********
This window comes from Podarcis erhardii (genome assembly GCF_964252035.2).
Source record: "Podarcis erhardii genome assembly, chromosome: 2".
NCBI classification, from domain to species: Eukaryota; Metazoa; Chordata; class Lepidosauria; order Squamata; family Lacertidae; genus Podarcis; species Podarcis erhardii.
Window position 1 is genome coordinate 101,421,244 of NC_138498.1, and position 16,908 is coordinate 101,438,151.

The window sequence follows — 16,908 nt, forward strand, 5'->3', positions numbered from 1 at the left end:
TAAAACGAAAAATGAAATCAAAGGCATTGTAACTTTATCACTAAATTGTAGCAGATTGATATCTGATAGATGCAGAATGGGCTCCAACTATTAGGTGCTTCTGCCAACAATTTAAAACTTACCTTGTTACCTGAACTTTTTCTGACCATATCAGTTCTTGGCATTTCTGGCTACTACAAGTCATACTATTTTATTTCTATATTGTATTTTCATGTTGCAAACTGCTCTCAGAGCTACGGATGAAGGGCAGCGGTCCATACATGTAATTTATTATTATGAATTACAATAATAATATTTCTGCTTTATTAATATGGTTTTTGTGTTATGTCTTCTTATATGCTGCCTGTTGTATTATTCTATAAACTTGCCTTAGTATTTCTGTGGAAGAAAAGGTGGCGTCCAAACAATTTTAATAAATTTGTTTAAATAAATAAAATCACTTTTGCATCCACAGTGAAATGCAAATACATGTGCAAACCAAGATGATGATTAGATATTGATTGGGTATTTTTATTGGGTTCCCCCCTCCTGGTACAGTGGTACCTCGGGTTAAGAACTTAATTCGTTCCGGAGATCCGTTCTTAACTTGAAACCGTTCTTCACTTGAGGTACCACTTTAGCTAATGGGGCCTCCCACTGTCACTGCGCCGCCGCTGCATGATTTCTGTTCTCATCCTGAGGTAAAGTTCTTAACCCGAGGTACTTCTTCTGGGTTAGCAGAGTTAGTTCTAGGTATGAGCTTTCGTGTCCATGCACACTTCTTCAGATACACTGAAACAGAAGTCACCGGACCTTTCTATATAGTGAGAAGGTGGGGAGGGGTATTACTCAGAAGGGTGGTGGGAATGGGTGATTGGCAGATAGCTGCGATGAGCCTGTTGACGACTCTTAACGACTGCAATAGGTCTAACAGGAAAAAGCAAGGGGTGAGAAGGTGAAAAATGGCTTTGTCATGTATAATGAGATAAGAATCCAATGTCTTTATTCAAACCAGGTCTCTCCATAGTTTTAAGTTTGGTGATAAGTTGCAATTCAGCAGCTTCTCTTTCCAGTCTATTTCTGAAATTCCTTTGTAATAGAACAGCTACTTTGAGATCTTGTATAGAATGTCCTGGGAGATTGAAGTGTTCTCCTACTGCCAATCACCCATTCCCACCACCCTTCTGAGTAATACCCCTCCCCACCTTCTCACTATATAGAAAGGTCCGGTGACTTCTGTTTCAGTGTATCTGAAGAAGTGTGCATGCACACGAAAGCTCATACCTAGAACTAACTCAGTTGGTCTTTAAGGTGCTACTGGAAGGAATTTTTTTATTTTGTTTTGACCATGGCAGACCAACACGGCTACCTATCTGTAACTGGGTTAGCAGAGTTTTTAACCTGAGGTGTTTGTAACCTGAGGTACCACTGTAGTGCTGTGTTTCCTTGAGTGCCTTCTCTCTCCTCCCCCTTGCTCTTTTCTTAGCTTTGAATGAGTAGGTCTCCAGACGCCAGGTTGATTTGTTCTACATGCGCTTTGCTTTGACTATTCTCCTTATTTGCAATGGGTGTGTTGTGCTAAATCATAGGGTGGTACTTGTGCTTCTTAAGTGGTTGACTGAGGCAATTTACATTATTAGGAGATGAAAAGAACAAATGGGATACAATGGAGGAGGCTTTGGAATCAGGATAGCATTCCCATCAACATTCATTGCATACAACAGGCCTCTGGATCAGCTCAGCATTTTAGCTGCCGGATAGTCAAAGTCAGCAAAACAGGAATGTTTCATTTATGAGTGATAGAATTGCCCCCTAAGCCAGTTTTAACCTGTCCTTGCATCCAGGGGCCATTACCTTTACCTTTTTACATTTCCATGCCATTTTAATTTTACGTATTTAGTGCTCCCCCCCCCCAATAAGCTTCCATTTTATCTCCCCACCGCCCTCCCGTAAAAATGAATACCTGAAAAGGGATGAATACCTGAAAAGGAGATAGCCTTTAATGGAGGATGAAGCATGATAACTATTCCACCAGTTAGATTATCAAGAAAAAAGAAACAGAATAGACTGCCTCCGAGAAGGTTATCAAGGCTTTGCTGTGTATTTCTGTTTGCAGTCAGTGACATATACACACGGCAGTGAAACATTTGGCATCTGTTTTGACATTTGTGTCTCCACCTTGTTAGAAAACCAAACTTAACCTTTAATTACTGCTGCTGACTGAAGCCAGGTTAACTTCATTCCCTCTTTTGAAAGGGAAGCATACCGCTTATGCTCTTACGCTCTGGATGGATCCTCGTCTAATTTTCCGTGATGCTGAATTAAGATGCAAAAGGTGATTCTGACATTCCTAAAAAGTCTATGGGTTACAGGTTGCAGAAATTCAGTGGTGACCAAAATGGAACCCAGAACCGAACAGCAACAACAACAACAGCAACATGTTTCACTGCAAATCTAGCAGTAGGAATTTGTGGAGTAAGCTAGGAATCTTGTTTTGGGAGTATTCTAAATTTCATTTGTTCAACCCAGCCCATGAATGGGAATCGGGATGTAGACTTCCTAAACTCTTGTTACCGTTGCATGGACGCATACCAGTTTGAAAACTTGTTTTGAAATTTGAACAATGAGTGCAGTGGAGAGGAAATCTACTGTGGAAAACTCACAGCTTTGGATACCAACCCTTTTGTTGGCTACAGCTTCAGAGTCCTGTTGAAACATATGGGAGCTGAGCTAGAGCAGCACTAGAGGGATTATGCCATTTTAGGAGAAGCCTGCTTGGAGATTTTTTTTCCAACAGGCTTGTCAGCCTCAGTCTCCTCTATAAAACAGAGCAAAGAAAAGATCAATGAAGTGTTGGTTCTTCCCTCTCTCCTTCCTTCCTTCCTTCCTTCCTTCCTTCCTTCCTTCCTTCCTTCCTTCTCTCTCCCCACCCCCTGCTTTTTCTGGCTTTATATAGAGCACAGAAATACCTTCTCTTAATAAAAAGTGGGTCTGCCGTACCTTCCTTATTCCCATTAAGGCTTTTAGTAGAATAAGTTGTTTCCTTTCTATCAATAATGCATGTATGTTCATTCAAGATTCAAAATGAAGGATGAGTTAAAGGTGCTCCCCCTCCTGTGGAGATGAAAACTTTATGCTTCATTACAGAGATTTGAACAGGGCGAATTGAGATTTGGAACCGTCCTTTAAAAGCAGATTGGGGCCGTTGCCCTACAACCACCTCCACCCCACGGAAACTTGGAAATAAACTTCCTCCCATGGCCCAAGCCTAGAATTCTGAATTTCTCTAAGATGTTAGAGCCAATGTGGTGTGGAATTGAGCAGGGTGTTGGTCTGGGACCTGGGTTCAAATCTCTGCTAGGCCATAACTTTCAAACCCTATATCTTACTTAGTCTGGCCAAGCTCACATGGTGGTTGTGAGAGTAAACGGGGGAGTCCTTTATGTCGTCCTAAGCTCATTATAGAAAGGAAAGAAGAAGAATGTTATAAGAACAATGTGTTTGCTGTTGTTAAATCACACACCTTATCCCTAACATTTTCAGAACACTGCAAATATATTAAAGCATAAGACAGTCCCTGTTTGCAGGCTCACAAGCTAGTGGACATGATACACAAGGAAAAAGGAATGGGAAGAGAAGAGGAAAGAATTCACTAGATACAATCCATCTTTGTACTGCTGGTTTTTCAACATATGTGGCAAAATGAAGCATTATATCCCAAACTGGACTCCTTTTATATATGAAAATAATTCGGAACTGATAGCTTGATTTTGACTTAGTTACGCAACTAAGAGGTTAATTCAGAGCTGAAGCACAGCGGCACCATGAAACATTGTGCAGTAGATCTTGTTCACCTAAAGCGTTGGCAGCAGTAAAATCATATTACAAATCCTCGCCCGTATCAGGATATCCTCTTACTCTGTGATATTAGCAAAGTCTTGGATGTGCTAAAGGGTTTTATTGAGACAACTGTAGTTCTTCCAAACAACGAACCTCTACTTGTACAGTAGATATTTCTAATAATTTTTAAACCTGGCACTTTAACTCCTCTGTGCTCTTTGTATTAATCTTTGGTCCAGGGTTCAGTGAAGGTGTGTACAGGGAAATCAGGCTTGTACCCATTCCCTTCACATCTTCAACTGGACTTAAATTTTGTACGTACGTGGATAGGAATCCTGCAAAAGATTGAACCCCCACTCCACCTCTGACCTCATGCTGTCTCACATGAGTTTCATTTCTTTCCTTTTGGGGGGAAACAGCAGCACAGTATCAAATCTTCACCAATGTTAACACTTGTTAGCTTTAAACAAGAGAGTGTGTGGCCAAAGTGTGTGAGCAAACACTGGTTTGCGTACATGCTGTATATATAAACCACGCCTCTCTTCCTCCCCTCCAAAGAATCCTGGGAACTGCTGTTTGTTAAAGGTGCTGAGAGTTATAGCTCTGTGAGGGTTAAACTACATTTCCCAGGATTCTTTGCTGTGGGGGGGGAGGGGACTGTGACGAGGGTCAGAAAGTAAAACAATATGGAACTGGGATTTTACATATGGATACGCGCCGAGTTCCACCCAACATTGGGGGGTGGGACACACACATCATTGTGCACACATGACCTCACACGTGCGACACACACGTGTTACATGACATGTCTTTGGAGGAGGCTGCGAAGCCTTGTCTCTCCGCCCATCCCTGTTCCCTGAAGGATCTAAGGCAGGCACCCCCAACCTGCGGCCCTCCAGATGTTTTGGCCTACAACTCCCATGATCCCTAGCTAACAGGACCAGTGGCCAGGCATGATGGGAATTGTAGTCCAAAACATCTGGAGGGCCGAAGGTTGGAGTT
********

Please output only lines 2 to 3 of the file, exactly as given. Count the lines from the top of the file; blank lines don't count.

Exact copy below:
Source record: "Podarcis erhardii genome assembly, chromosome: 2".
NCBI classification, from domain to species: Eukaryota; Metazoa; Chordata; class Lepidosauria; order Squamata; family Lacertidae; genus Podarcis; species Podarcis erhardii.